I got into nursing school! Yay! Now what? Do I go?
April 15, 2015 10:30 AM   Subscribe

I was accepted into a very competitive BSN program for fall admission. Hooray! I've been working so hard for the past year and a half to make this happen, and now that it happened I'm starting to question whether it's the right thing for me after all.

I'm 34 years old and this is a career change for me. I have recent experience as a caregiver, I loved my prerequisite courses (which I aced), and I am certain that patient care is what I want to do. How I go about achieving that goal is less clear to me. I feel an intense need to just get on with the business of having a career already, and originally I thought I'd spend two years in nursing school, then work as an RN for a bit... and then go back to school to end up as a nurse practitioner or physician's assistant.

Then someone asked me why I didn't just apply straight to nurse practitioner programs, since I have a hard science degree already and would be eligible for some programs. I didn't know that was an option, of course, until application deadlines had already passed. So is it a better idea to wait another year (ugh) to apply to those programs and cut right to the chase? Or should I spend two years on my BSN first? (It has not escaped my notice that the well-respected nursing school I've been accepted to does not offer an NP option without an RN license first, and the straight-to-NP programs in my area are all at expensive private schools.) And would I find it more difficult to get hired as an NP if I don't get experience as an RN first?

I am aware of ABSN programs but prefer not to go that route, just to get that out of the way.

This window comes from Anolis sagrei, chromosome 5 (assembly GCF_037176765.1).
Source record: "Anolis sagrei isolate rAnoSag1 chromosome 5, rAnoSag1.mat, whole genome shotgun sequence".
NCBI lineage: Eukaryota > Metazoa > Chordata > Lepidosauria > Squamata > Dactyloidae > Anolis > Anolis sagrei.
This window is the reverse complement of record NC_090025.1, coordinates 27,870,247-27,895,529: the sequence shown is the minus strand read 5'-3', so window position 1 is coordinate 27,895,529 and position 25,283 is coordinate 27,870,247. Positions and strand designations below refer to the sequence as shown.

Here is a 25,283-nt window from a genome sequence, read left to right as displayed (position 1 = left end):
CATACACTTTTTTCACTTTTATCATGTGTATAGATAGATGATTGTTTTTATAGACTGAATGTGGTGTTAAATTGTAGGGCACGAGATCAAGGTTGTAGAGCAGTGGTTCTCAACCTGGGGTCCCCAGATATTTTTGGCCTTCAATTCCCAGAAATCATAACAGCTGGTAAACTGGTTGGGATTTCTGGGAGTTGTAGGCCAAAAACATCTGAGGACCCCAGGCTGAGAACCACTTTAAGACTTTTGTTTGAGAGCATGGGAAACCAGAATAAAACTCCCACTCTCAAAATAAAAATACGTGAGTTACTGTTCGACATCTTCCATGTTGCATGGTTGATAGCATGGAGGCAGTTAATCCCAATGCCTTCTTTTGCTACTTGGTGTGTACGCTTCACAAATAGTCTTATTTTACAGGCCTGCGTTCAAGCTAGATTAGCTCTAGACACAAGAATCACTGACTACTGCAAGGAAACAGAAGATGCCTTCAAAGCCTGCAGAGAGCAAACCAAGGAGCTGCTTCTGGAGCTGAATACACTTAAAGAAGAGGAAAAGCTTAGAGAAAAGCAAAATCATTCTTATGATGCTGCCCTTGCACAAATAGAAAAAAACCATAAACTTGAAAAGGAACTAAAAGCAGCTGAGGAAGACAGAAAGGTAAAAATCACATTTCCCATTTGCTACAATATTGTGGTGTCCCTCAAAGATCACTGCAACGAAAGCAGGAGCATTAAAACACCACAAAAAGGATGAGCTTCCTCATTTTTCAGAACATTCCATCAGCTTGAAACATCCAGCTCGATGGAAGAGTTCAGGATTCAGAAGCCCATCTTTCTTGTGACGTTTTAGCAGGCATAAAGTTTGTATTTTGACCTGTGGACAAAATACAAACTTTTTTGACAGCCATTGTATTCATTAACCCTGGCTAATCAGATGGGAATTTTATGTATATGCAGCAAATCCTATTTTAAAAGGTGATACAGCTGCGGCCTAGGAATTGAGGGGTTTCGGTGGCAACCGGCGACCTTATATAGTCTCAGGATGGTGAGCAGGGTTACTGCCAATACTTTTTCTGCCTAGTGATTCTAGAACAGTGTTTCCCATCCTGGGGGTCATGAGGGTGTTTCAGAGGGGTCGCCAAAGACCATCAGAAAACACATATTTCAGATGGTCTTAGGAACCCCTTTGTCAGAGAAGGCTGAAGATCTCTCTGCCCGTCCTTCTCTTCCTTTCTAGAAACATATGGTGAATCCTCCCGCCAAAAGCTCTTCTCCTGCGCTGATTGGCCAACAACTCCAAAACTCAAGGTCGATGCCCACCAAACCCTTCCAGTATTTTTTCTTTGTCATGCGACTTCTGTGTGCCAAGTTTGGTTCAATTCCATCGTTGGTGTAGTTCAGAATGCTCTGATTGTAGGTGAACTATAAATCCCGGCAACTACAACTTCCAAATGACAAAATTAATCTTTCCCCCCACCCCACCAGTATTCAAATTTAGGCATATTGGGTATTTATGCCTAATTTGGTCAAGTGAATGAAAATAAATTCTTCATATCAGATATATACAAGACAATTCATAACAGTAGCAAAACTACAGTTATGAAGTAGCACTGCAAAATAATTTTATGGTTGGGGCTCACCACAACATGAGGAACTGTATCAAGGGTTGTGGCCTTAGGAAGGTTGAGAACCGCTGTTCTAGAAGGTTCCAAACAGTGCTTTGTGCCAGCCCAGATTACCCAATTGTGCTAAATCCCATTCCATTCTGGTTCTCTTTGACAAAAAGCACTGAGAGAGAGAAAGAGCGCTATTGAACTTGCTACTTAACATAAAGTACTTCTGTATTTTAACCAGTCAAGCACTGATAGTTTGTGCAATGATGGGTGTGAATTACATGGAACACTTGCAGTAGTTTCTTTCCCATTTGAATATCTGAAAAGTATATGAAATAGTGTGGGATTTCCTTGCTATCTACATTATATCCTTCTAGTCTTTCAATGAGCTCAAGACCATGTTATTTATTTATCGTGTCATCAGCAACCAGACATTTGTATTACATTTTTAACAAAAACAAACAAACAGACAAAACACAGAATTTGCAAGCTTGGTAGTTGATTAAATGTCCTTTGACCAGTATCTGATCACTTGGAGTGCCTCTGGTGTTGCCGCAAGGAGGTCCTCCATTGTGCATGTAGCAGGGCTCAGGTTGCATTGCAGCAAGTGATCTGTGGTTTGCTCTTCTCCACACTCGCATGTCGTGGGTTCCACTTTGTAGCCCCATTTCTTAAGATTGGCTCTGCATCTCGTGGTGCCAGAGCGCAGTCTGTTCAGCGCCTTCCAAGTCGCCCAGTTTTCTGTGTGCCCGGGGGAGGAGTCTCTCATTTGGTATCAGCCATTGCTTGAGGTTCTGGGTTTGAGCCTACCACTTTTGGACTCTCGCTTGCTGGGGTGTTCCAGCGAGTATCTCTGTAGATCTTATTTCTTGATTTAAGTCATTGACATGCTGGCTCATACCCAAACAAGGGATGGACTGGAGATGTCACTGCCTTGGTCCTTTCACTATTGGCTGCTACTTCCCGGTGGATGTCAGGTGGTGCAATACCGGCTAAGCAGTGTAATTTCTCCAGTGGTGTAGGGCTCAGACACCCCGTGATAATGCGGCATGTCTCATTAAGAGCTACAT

posted by adiabat to Education (12 answers total) 4 users marked this as a favorite
 
I think all of your reservations for immediately pursuing your NP/PA are valid. I have been almost in your shoes, except I was an LPN trying to decide whether to do an bridge-ADN, second degree-BSN, or second-degree NP program. I decided to get my RN first so that I could get my feet wet in a variety of settings before deciding what I should specialize in for my NP. Congratulations on getting into nursing school, and good luck!
posted by pintapicasso at 10:36 AM on April 15, 2015


How far past the deadlines for the NP programs are you? Admission deadlines aren't set in stone. I might call around and see if admissions departments think they'd have space for you this coming year, and if you'd be a suitable candidate. The worse thing they could say is no and no, and then you're left with what you already have.
posted by ThePinkSuperhero at 10:56 AM on April 15, 2015 [2 favorites]


My wife decided to go from Respiratory Therapy to Nursing in her early 40s (and is now 48), so I have some of an understanding of the challenges you have in store. My wife got her RN at a local junior college. She has worked in an ER and several nursing homes, and she is now on a MedSurg floor at at local hospital. She is now in an RN to MSN/NP program and she and told me that her experience with actual nursing has improved her confidence clarified her desire to advance in a nursing career. I don't think that getting a nursing degree and working as an RN would be a waste of time. You would be providing quality medical care, you will make contact with patients and their families in a range of circumstances. All of which will serve you well when you start an advanced degree program.
posted by Billiken at 11:07 AM on April 15, 2015


I would work as an RN first, both to decide for sure what you want to specialize in and because as I have heard it, many places don't want to hire you as an NP without RN experience and I don't think an NP without RN experience would really have any idea what they were doing.

Also, you mention that the straight-to-NP programs (this is a thing? All the programs I saw when I was applying required that you get your BSN first as part of the program and then continued on -- I don't know that you can get an NP license without holding an RN license first but I could be wrong) are expensive ... A lot of hospitals will pay for at least part of your NP while you work them as an RN, and it's a degree that can be done part time, unlike PA school.

Just my two cents!
posted by queens86 at 11:07 AM on April 15, 2015 [1 favorite]